The Boston Red Sox offseason was the equivalent of aimlessly splattering paint across a canvas. They put something on paper at least, but a sense of direction was nonexistent.
The veteran signings of Kenley Jansen, Justin Turner, and Corey Kluber are reasonable moves for a fringe playoff team, but it’s difficult to argue that the Red Sox are on the cusp of contending. With most of the 2018 World Series team disbanded, Boston is currently searching for a discernible identity, making these late-career signings feel like a patchwork rather than culture-shifting.
The #RedSox today signed RHP Corey Kluber to a one-year contract for the 2023 season, with a club option for 2024. pic.twitter.com/8101vrJA9r
— Red Sox (@RedSox) January 12, 2023
The most significant offseason move from Boston’s Chief Baseball Operator Chaim Bloom was re-signing Rafael Devers to an 11-year $331 million contract. The move makes him the long-term centerpiece the Sox so desperately needed. But without Xander Bogaerts, Mookie Betts, and now Trevor Story, the Sox are relying on Devers and a bunch of new faces to push the team back to prominence.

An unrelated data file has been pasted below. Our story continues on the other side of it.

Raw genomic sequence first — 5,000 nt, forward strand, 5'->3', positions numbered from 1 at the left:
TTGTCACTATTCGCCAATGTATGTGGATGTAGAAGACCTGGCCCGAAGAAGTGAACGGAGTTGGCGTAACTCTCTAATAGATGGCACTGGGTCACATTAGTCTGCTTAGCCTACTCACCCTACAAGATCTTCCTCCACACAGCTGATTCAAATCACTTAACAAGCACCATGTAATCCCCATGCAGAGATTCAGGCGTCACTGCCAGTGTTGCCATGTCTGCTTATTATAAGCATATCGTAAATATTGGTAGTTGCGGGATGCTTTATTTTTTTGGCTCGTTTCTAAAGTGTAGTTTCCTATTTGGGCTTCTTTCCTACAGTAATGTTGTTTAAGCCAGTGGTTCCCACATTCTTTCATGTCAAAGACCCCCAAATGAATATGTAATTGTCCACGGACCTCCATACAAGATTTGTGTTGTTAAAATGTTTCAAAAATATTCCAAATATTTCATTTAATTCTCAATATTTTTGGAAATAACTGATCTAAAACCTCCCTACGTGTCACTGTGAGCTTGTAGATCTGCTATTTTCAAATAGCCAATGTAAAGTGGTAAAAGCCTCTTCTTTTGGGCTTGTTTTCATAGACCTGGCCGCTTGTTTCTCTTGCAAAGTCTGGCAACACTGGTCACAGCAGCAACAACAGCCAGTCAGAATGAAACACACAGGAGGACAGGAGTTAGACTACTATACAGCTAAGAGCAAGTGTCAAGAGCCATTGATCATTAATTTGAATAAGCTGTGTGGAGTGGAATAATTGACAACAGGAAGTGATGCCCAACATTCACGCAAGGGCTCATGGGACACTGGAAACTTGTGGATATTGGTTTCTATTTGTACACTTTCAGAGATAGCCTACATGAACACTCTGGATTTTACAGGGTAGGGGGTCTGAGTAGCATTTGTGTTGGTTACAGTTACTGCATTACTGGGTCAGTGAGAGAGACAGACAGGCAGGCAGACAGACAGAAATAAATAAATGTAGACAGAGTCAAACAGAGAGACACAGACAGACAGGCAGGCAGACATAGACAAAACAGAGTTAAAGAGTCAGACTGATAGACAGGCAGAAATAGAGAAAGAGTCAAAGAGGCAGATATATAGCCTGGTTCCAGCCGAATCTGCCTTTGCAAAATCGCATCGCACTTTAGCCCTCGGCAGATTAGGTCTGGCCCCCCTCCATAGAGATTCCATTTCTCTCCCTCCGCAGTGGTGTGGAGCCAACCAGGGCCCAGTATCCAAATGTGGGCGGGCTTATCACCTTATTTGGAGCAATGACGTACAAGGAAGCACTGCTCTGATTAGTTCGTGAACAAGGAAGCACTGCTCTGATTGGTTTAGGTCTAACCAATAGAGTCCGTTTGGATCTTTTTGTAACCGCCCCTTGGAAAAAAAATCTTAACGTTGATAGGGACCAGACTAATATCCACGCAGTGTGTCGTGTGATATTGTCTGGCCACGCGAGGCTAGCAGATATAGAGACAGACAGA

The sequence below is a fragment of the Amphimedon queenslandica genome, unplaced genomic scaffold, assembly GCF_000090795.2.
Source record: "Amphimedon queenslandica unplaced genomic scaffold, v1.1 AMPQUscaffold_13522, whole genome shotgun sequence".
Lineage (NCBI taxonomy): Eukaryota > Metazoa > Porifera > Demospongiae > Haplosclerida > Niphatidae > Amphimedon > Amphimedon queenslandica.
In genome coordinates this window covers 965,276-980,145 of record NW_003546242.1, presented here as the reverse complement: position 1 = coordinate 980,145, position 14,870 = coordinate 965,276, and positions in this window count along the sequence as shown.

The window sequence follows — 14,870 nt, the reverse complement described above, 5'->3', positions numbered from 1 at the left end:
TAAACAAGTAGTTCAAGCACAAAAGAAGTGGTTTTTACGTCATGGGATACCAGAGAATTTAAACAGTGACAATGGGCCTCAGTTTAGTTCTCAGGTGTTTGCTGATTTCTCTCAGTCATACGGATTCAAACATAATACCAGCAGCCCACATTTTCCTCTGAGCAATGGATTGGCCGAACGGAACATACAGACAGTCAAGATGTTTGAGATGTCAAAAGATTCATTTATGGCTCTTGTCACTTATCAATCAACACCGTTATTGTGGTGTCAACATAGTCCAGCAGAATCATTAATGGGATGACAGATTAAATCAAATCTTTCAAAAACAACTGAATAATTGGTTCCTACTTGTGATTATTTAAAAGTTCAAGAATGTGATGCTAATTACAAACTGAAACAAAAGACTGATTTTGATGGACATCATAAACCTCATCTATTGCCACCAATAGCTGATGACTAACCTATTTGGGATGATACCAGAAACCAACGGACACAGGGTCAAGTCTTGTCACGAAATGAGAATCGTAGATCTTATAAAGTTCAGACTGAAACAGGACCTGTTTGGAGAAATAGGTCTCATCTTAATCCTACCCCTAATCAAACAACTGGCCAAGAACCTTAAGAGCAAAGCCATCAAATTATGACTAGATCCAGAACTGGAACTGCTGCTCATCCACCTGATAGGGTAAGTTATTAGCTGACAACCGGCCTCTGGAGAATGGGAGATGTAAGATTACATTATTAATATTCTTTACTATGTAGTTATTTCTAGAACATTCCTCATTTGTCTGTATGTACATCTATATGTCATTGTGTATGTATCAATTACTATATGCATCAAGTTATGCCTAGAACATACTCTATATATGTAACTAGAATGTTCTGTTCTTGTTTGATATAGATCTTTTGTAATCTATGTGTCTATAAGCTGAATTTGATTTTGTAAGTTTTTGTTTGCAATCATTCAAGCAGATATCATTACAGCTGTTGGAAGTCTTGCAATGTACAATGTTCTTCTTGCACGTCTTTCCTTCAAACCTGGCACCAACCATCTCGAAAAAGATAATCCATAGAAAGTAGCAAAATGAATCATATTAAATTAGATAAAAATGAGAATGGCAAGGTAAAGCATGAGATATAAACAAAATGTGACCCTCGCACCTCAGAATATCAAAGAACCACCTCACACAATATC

Looking beyond the divisive lineup choices, the Sox pitching staff is still the biggest issue preventing a deep run in the playoffs. After featuring a bottom-tier bullpen last year, Bloom bolstered the troop this offseason by adding Jansen, Joely Rodriguez, and Chris Martin, but their starting rotation situation still feels precarious-especially with Nathan Eovaldi gone and Michael Wacha on the free agent market.
If no moves are made between now and April, Boston would enter Opening Day with a rotation mix that includes Chris Sale, Brayan Bello, Kluber, Nick Pivetta, James Paxton, and Tanner Houck.
Evaluating The Red Sox Starting Pitching
Injury risks galore